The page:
Track

Non-Research Proposal / About SoTL

Proposal Abstract

Federal mandates to educate students with disabilities in the least restrictive environment began with the passage of PL 94-142. While federal mandates continue to evolve more towards the idea of full inclusion for a large number of special education students, secondary pre-service teacher candidates continue to express mixed feelings about working with students who are dealing with disabilities. Anecdotal as well as empirical evidence suggests that some secondary teachers’ attitudes reveal anxiety about dealing with the behaviors of students with special needs in the regular classroom, and that teachers doubt their individual preparedness to educate students with disabilities in the regular classroom setting (Ajuwon, et al., 2012).

In order to gather baseline data concerning secondary pre-service teacher candidate’s attitudes about people dealing with disabilities, we employed the Attitudes Toward Disabled Persons Survey Form O (Yuker, H.E., Block, J.R., and Younng, J.H., 1966). This survey was administered anonymously to our secondary pre-service teacher candidates N=(15). All 15 students completed the survey. The surveys were scored using the method prescribed by its original authors, (Yuker, et al., 1966).

The insights from these surveys will begin to inform our teaching practices, and will lead to better instruction for our secondary pre-service teachers.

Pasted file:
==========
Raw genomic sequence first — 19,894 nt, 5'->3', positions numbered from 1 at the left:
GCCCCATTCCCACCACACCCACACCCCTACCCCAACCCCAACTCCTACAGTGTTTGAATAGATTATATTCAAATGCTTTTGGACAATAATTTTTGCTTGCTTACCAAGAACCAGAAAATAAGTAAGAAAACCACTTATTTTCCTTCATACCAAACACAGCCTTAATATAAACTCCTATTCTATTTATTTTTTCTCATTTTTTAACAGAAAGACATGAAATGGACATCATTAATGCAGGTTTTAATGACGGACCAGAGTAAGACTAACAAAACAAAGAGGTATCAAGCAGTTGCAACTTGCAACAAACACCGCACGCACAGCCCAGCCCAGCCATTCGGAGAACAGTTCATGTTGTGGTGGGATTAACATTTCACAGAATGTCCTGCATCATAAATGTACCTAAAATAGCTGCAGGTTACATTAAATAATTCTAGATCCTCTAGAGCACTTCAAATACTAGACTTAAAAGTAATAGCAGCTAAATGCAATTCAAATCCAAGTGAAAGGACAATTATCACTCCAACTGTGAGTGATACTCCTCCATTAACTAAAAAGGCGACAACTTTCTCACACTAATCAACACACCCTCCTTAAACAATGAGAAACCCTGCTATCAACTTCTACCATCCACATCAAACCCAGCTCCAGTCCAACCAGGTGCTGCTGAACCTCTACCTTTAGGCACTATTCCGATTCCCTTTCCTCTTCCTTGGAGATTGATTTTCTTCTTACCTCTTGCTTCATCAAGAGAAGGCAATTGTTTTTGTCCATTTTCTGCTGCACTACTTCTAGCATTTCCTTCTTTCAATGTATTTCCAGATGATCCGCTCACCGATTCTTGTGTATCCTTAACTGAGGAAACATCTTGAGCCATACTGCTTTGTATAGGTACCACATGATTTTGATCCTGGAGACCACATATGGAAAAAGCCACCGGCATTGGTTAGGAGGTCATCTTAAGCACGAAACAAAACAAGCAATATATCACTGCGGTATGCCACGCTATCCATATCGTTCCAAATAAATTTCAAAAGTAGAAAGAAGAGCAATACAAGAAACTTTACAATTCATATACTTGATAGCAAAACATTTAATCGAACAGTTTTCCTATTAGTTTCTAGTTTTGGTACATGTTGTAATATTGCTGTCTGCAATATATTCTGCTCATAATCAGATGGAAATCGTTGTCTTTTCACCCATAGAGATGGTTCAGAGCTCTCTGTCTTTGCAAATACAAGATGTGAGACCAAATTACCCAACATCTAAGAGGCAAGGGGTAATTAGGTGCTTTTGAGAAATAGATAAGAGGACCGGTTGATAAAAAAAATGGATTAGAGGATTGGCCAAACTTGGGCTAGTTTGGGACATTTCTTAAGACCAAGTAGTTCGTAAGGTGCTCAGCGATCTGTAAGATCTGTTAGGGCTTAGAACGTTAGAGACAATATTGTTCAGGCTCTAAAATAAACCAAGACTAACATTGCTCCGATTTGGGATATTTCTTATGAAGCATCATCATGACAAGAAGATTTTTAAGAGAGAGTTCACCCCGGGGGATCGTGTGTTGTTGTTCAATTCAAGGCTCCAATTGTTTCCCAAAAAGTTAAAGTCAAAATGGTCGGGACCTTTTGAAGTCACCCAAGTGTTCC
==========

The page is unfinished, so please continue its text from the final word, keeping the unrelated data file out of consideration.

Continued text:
Proposal Description

N/A

Session Format

Presentation Session

Location

Room 1002

Publication Type and Release Option

Presentation (Open Access)

-Thosearen'tmykidsSOTL (2).pdf (270 kB)
PowerPoint Presentation

Previous Versions

Sep 23 2016 (withdrawn)

 
Mar 27th, 11:00 AM Mar 27th, 11:45 AM

“Those Aren’t My Kids”: Secondary Pre-Service Teachers’ Attitudes Toward Students with Disabilities

Room 1002

Federal mandates to educate students with disabilities in the least restrictive environment began with the passage of PL 94-142. While federal mandates continue to evolve more towards the idea of full inclusion for a large number of special education students, secondary pre-service teacher candidates continue to express mixed feelings about working with students who are dealing with disabilities. Anecdotal as well as empirical evidence suggests that some secondary teachers’ attitudes reveal anxiety about dealing with the behaviors of students with special needs in the regular classroom, and that teachers doubt their individual preparedness to educate students with disabilities in the regular classroom setting (Ajuwon, et al., 2012).

In order to gather baseline data concerning secondary pre-service teacher candidate’s attitudes about people dealing with disabilities, we employed the Attitudes Toward Disabled Persons Survey Form O (Yuker, H.E., Block, J.R., and Younng, J.H., 1966). This survey was administered anonymously to our secondary pre-service teacher candidates N=(15). All 15 students completed the survey. The surveys were scored using the method prescribed by its original authors, (Yuker, et al., 1966).

The insights from these surveys will begin to inform our teaching practices, and will lead to better instruction for our secondary pre-service teachers.